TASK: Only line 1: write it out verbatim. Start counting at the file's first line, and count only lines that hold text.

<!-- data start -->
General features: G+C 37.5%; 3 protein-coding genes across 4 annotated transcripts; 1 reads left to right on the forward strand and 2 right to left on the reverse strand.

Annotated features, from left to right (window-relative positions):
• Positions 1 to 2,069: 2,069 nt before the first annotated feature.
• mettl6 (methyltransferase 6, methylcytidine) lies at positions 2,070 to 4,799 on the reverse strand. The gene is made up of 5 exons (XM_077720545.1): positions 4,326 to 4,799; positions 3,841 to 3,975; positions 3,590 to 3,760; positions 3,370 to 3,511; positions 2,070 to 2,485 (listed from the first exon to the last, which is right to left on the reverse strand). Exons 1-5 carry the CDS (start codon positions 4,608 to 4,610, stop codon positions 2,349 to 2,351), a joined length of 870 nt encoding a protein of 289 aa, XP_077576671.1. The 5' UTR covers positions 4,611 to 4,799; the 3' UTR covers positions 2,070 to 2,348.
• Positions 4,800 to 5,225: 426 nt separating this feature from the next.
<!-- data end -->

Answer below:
General features: G+C 37.5%; 3 protein-coding genes across 4 annotated transcripts; 1 reads left to right on the forward strand and 2 right to left on the reverse strand.